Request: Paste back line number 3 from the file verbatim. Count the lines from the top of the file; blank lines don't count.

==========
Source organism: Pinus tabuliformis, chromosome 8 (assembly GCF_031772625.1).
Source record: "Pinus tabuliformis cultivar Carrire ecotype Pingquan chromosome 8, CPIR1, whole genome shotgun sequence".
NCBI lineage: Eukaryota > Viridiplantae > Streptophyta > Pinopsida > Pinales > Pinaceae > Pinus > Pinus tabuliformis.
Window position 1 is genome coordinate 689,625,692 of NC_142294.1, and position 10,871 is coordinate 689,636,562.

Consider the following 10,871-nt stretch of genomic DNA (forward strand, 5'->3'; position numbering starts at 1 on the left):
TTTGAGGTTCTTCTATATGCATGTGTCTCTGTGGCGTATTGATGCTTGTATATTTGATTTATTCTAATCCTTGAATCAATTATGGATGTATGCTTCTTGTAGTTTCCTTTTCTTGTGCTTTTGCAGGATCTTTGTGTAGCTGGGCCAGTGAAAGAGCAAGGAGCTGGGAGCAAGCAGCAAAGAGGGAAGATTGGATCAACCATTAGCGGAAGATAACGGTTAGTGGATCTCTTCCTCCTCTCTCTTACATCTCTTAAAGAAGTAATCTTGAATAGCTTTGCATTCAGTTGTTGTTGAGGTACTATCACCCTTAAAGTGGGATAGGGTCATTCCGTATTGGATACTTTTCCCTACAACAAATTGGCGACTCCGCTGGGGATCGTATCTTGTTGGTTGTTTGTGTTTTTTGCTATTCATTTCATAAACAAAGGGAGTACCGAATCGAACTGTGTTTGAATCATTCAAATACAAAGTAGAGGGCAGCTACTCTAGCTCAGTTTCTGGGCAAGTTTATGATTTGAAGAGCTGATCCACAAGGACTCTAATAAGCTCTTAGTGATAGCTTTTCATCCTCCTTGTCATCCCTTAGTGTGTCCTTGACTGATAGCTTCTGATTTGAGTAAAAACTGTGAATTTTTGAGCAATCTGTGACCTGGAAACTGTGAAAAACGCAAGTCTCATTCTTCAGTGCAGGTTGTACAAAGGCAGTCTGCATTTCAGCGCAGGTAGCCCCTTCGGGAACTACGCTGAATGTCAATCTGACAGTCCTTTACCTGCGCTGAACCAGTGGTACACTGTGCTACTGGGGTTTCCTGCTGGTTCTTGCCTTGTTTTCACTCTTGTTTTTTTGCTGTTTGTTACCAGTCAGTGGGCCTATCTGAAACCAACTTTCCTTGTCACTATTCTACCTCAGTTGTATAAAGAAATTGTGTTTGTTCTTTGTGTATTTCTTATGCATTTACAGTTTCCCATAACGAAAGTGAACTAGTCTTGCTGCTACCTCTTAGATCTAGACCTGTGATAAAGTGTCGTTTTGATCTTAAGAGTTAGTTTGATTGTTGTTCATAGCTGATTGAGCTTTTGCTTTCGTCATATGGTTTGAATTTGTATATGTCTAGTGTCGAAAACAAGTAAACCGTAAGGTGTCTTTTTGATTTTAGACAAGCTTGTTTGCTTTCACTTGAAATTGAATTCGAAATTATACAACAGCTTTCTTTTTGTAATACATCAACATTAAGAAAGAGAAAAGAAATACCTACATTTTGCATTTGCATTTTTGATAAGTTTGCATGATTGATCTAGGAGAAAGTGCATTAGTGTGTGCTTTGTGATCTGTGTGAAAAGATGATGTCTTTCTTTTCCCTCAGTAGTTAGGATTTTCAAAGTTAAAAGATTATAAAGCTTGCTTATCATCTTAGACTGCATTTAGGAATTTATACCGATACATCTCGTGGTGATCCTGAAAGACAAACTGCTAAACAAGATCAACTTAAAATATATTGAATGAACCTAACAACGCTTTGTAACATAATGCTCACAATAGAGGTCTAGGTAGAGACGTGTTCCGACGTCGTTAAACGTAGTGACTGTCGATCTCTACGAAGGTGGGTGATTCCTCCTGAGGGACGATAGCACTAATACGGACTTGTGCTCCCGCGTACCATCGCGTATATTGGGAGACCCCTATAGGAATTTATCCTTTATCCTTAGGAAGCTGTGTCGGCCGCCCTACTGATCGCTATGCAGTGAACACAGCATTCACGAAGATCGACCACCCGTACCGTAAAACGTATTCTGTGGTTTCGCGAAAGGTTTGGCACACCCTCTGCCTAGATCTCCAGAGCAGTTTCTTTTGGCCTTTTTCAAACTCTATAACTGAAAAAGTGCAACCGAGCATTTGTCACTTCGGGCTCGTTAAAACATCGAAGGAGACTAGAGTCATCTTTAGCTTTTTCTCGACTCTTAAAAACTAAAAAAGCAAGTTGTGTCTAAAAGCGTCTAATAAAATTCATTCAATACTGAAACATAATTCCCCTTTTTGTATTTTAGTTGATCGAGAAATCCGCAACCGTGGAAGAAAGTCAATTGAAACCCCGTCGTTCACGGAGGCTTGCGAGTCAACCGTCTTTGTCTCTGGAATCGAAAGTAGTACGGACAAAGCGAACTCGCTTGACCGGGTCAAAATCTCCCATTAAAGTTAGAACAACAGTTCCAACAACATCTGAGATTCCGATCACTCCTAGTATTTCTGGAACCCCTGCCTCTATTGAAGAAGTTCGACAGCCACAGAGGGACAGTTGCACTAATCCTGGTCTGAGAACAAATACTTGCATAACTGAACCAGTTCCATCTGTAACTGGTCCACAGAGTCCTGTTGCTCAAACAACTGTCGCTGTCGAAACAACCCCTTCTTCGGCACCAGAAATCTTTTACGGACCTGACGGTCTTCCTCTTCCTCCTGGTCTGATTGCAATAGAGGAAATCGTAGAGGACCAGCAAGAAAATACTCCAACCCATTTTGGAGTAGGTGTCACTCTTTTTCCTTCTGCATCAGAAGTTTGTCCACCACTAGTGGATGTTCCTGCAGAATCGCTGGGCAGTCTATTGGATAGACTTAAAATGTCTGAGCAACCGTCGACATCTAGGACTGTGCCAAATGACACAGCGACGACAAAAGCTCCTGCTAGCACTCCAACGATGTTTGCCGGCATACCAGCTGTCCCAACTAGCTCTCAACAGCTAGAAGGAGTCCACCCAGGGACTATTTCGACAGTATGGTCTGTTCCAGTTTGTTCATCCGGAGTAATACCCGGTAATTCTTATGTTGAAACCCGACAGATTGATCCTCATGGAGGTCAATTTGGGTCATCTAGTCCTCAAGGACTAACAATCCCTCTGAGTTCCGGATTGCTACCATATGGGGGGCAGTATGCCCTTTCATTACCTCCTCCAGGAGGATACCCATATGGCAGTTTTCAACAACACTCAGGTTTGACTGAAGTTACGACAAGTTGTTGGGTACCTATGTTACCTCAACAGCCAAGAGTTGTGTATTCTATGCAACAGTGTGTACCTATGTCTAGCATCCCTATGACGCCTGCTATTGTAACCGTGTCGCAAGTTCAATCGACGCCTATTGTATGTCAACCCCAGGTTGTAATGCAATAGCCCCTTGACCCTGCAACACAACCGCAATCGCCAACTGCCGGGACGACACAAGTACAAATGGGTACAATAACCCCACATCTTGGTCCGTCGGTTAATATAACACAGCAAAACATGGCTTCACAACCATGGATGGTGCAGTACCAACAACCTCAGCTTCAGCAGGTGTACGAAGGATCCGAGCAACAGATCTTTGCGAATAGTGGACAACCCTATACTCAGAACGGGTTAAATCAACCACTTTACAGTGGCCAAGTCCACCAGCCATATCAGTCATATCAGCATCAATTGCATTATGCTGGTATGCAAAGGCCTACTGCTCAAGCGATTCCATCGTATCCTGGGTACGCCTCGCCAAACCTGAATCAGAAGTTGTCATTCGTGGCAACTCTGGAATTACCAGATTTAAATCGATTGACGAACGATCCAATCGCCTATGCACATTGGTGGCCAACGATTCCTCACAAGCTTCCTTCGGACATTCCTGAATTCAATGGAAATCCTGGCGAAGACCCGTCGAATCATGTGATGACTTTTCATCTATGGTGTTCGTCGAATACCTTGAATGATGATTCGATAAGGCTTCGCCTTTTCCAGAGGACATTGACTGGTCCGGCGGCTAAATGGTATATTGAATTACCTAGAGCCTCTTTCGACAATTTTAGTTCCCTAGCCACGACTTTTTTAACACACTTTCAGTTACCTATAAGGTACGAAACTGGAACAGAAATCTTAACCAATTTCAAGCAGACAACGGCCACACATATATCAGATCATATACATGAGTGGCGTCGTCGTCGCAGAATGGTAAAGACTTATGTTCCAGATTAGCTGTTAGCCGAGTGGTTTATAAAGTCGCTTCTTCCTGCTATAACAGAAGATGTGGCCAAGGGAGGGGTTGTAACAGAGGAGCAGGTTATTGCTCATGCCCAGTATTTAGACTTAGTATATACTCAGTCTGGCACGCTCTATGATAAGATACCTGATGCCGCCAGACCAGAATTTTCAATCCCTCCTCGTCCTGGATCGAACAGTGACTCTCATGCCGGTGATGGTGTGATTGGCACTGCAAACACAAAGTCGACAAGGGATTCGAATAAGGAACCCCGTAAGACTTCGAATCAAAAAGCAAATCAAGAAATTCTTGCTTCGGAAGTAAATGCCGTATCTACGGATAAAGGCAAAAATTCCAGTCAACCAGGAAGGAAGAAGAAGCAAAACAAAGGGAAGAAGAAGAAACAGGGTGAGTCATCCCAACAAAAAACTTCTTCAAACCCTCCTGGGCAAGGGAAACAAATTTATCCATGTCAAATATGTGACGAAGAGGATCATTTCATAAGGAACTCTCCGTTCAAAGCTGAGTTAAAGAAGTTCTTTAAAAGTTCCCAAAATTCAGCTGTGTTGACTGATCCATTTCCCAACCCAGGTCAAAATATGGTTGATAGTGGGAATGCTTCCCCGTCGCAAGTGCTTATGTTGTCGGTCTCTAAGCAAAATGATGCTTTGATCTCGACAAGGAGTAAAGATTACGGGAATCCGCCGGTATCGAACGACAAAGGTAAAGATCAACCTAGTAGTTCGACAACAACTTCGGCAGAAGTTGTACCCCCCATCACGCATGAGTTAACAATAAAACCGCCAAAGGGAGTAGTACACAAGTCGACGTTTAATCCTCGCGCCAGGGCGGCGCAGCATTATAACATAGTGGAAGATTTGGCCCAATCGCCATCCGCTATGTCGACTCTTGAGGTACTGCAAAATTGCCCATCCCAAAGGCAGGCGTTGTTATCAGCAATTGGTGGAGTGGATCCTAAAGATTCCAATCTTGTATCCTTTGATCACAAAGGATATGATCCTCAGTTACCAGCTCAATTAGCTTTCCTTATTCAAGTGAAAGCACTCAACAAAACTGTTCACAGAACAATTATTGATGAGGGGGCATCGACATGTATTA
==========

NCBI lineage: Eukaryota > Viridiplantae > Streptophyta > Pinopsida > Pinales > Pinaceae > Pinus > Pinus tabuliformis.